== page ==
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benanderson89 wrote:So on my
benanderson89 wrote:

So on my lunchbreak I've been looking at a picture of my motherboard and datasheets for various chips. I think the two possible options are the Demultiplexer (SN74LS138N) and the previously mentioned Bus Tranceiver (SN74LS245N).

Both are socketed and both are dirt cheap and available brand new from Texus Instruments, so I'm going to buy a couple units of both.

The reason why I think

 

I think you are probably on the right track.  It will be very interesting to see what the problem turns out to be.  Chances are the bad card can be repaired fairly easily by replacing the bad chips.  Sadly it looks like that one may not be socketed, but it's not too hard to de-solder chips if they are bad.  I just clip off all the pins at the top then they can be easily removed one at a time.  Removing chips and saving them is much harder if you don't have a purpose build desoldering station with the right attachments.  Of course don't solder in the new chips, solder in a socket so next time if necessary the repair is easy.

 

 

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just a cautionary note...
softwarejanitor wrote:
 
Sadly it looks like that one may not be socketed, but it's not too hard to de-solder chips if they are bad.  I just clip off all the pins at the top then they can be easily removed one at a time.

That's an good de-soldering method for beginners, but be sure your cutters cleanly cut through the leads without stressing the motherboard or bending the leads too much!

I've repaired an Apple //c that had three broken traces on the motherboard around a TTL that the owner had previously replaced.  He told me he had done it by cutting the leads one-at-a-time with a pair of angle-cutters, aka: "dikes".  I didn't actually see it happen, but apparently his cutters put enough stress on the board to break a few traces.

(It was easy to bodge a few wires around the breaks, but he sure wished it hadn't cracked the motherboard in the first place!)

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just a cautionary note...
softwarejanitor wrote:
 

Of course don't solder in the new chips, solder in a socket so next time if necessary the repair is easy.

 

QFT: "quoted for truth"

 

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Good news! Sort of.I replaced

Good news! Sort of.

I replaced the LS245 bus tranceiver and the LS138 demultiplexer. No change when replcaing the 245 but it's nice to get a brand new chip in there regardless. The LS138, however, did actually improve things. When I start the IIe, CTRL+Reset out of the boot sequence (no DOS is loaded) and call PR#3 from BASIC, it immediately jumps into 80 column mode every time instead of running full steam through all the slots to hit slot six to start the boot sequence from disk.

So whilst the LS138 was a problem, it wasn't the problem. It's nice to know I have reliable slot selection now.

I tried the broken 80-col/64k card first (soldered chips), and when I called PR#3 for a brief moment it actually behaved in an identical fashion to the working card (socketed chips) where all AUX memory on screen were backslashes. It then corrupted again so, yeah, that card is cooked and I'm 99% certain it's the LS logic chip in the middle of it.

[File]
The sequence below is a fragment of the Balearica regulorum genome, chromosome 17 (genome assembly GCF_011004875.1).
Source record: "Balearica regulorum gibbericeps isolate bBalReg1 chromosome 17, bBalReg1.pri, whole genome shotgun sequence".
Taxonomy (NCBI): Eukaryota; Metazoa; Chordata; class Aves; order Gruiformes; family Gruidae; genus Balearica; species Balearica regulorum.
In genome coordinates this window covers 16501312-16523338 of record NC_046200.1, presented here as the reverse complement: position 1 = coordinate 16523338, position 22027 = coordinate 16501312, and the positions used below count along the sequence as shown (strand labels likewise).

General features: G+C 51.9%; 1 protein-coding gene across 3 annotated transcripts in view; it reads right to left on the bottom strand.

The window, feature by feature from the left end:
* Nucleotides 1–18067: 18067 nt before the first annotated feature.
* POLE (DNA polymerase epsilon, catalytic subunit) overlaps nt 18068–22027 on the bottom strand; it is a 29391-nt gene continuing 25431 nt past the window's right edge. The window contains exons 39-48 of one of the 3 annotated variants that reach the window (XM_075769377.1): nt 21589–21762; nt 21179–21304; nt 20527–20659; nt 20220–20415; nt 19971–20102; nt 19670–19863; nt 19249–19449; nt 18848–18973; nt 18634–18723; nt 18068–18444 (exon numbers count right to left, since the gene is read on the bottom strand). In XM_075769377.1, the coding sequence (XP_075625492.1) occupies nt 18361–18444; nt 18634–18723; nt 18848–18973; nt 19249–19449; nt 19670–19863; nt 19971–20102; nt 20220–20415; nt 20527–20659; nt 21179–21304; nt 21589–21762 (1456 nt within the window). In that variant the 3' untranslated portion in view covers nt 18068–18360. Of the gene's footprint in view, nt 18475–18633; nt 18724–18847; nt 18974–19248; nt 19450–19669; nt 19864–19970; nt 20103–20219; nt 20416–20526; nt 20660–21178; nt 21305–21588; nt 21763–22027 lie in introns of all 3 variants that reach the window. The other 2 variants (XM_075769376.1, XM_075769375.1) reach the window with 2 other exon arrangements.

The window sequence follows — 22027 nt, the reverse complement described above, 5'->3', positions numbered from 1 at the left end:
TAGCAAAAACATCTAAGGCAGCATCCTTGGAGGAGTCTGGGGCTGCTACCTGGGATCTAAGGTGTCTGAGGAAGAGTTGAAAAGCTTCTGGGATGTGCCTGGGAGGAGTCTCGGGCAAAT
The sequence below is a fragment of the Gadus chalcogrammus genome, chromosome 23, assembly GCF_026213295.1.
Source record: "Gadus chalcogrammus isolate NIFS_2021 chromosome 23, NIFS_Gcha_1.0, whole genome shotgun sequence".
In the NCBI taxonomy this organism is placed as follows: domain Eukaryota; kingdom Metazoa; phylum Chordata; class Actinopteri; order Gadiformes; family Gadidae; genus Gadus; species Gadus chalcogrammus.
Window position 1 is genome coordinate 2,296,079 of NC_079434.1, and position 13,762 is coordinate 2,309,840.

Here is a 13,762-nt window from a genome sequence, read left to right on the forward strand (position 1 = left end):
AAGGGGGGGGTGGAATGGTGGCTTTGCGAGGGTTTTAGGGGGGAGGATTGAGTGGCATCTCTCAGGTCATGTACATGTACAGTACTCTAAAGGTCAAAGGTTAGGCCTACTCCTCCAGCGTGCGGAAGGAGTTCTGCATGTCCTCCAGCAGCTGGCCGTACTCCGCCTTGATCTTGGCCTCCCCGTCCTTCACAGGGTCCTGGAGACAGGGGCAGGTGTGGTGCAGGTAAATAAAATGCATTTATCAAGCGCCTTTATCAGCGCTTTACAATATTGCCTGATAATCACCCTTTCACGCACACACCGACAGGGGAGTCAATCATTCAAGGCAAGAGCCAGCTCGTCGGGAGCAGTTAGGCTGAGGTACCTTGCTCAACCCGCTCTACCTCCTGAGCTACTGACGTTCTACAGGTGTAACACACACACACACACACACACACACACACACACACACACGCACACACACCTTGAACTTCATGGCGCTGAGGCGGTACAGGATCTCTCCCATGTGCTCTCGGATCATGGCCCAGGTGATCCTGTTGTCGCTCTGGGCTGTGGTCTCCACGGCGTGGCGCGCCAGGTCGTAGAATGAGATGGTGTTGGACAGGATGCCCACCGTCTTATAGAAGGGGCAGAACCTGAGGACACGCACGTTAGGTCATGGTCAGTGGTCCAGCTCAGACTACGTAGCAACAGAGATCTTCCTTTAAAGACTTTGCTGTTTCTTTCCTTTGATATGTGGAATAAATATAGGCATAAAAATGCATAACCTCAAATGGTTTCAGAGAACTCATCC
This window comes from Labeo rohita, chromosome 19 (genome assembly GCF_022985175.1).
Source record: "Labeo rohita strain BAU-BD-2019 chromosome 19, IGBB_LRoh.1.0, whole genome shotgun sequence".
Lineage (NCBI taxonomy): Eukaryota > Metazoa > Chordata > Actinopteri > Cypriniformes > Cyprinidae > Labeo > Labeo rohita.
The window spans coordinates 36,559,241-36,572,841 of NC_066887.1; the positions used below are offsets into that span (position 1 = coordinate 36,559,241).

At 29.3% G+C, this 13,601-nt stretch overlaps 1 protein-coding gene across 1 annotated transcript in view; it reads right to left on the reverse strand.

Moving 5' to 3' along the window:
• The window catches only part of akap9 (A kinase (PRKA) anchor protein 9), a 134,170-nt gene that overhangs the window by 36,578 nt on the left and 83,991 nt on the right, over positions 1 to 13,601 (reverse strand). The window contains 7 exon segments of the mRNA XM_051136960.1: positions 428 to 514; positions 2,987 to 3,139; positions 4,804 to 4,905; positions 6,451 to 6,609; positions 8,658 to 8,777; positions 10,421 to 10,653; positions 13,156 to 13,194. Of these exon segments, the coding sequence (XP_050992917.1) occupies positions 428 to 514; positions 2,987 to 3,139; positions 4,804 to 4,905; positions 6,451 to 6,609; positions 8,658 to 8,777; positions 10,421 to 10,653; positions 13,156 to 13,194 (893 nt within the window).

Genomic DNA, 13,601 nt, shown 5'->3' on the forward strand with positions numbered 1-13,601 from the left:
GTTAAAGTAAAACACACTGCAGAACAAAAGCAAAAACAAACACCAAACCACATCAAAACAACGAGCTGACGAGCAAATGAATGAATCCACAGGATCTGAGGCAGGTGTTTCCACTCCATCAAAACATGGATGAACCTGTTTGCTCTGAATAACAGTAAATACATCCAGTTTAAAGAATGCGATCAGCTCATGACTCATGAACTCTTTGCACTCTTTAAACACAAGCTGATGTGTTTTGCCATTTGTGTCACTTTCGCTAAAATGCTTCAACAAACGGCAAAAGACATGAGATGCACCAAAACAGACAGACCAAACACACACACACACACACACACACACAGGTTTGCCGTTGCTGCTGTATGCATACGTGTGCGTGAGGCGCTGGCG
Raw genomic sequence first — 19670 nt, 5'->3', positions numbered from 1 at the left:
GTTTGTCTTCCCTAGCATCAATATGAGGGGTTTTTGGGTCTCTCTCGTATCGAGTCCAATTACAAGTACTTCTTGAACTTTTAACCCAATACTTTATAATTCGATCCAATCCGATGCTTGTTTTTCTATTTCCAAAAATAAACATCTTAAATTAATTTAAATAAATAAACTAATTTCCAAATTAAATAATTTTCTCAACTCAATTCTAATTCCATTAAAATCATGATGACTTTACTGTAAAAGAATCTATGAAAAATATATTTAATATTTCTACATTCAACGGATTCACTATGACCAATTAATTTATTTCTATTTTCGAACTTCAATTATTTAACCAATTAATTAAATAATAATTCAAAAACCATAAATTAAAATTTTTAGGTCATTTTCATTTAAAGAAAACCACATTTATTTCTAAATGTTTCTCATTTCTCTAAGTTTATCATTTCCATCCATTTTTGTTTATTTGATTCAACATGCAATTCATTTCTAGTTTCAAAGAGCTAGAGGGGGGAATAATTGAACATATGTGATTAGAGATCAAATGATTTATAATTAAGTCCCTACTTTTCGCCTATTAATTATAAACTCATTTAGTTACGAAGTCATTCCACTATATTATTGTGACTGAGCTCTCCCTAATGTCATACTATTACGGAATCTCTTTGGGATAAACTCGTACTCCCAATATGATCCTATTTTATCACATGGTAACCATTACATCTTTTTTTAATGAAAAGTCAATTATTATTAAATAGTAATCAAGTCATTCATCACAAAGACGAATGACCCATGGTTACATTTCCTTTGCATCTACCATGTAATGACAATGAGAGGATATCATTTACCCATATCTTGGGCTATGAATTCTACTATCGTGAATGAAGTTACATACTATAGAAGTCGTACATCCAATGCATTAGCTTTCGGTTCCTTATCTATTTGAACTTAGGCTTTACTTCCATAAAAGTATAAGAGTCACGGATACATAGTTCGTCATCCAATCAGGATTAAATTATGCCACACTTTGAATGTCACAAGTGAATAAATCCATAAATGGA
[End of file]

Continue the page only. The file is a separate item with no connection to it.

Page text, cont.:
I wrote a quick machine language program in the mini-assembler to call the AUXMOVE subroutine (the apple technical manual states it's address $C312, it's not, it's $C311, so that was a lot of wasted time wondering why it was crashing).

I inject $CF into screen memory starting at $0400. I call the routine. I then change the byte at $8012 from $38 to $18 (SEC to CLC) so the AUXMOVE routine runs in reverse. Lo and behold, the lower nibble is off, pulling $C0 from the card.

It's baffling, since when in 80-col mode the opposite is true, the lower nibble is stuck on resulting in the backslashes.

I'll continue to ponder it. Makes me wonder if a flip-flop somewhere isn't flopping it's flips properly.

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S.Elliott wrote
S.Elliott wrote:
softwarejanitor wrote:
 
Sadly it looks like that one may not be socketed, but it's not too hard to de-solder chips if they are bad.  I just clip off all the pins at the top then they can be easily removed one at a time.

That's an good de-soldering method for beginners, but be sure your

 

Oh yes.  Cutting off the pins needs to be done carefully of course.  I use a small fine pair of cutters with a sharp point and not a big full sized side cutter.  Having the right rool for the job is best, but at least having the not-completely-wrong tool is often good enough.

 

I bought a real desoldering station and a hot air rework station recently but I haven't had opportunity to use them much yet.  They are things I really shuold have invested in years ago.  I made due with little hand held soldering irons for years until I got a decent soldering station and I've been amazed at how much more pleasant it has been.  I kinda got spoiled a few years ago when I worked at a place that had a lab with a nice soldering/desoldering station I could use.  I didn't know what I was missing before that I guess.